What happens where there is no will?
Contrary to what most people believe, if someone dies without a will (known as dying intestate), their estate does not go to the government. Instead, their estate is distributed amongst family members according to the Administration Act 1969.
The Administration Act also applies if a will has been made, but it isn’t valid. To have a valid will, specific criteria must be met; for example, the will is invalid if the will-maker didn’t have mental capacity when the will was signed. For more on what an invalid will is and how to validate an invalid will, click here.
How is the estate distributed under the Administration Act?
How the assets are distributed depends on the circumstances of the person who has died. For instance, did they have children, parents, a partner?
As you might expect, the Administration Act prioritises certain family members over others. Broadly speaking, partners and children are treated as having the strongest entitlement, then the deceased’s parents, then siblings, then grandparents, and finally aunts and uncles.
The table below illustrates how this works using as a practical example an estate worth $500,000.
|Family members||How an estate is distributed under the Administration Act||Practical example using a $500,000 estate|
|A partner but no children or no parents||
||The partner will receive the personal chattels and the whole estate of $500,000|
|A partner and children||
The partner will receive personal chattels and $270,000.
The children will receive $230,000. If there is more than one child this is shared equally between them.
|A partner but no children and one or both parents||
The partner will receive the personal chattels and $385,000.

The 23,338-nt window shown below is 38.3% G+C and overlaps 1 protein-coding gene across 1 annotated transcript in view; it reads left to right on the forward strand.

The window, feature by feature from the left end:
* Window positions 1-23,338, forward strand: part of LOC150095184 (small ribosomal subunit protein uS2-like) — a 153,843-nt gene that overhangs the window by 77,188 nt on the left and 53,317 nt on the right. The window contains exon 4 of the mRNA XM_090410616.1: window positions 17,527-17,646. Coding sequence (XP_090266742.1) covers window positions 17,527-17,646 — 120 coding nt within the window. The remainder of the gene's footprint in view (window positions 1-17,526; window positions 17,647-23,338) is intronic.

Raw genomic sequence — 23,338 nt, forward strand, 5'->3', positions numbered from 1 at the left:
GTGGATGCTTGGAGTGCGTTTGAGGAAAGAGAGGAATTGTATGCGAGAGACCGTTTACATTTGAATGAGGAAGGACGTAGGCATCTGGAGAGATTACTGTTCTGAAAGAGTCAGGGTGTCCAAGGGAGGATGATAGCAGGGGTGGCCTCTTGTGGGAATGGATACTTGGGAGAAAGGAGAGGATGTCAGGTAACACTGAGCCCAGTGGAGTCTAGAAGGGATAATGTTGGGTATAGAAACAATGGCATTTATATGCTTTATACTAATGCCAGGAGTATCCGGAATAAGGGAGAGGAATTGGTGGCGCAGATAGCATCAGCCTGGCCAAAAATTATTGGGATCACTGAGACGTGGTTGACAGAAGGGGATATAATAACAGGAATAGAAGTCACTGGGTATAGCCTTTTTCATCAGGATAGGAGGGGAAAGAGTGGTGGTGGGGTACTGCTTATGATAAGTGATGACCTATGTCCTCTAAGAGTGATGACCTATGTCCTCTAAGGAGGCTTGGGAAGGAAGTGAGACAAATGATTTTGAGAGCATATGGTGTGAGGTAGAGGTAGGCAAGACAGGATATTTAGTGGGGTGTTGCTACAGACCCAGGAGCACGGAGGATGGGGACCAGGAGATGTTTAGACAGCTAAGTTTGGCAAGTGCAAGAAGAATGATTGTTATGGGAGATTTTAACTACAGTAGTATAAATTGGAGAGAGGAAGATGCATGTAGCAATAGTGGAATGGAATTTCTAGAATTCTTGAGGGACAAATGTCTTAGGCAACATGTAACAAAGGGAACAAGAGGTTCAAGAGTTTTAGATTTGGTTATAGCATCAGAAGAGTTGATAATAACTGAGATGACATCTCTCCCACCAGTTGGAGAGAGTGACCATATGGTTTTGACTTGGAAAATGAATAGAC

The parent will receive $115,000. If there are two parents, this is shared equally, so $57,500 each.
|Children and no partner||All of the estate goes to the children||Children receive everything – $500,000 shared equally|
|No partner, no children, but one or both parents||All of the estate goes to the parents||Parents receive everything $500,000 – if two surviving parents they will receive $250,000 each|
|No partner, no children, no parents, but one or more siblings (full or half)||All of the estate goes to the siblings to share equally.||The siblings will receive $500,000 shared equally|
|No partner, no children, no parents, but grandparents or uncles or aunts||
The estate will be split into two
as to half (mother’s side):
as to the other half (father’s side):
Example 1. If there are two grandparents on the mother’s side and one aunt on the father’s side then:
The grandparents share in $250,000 ($125,000 each) and the aunt gets $250,000
Example 2. if there are no grandparents or aunts or uncles on the mother’s side, but two grandparents on the father’s side then:
The grandparents share $500,000 ($250,000 each)
|Where the person leaves behind none of the above people||All of the estate goes to the Crown||This is the only situation where the estate goes to the Crown.|
Are there any exceptions?
Yes, there are always some exceptions:
- If the deceased’s relationship with his/her de facto partner is one of short-duration (less than three years), then the partner is not entitled to receive anything unless:
- the partner has a child with the deceased, or the partner made substantial contributions to the relationship; and
- the Court believes that if the partner did not receive anything, it would result in a serious injustice to the partner.
- If a family member murdered the deceased, then for obvious reasons, they will not receive anything under the Act.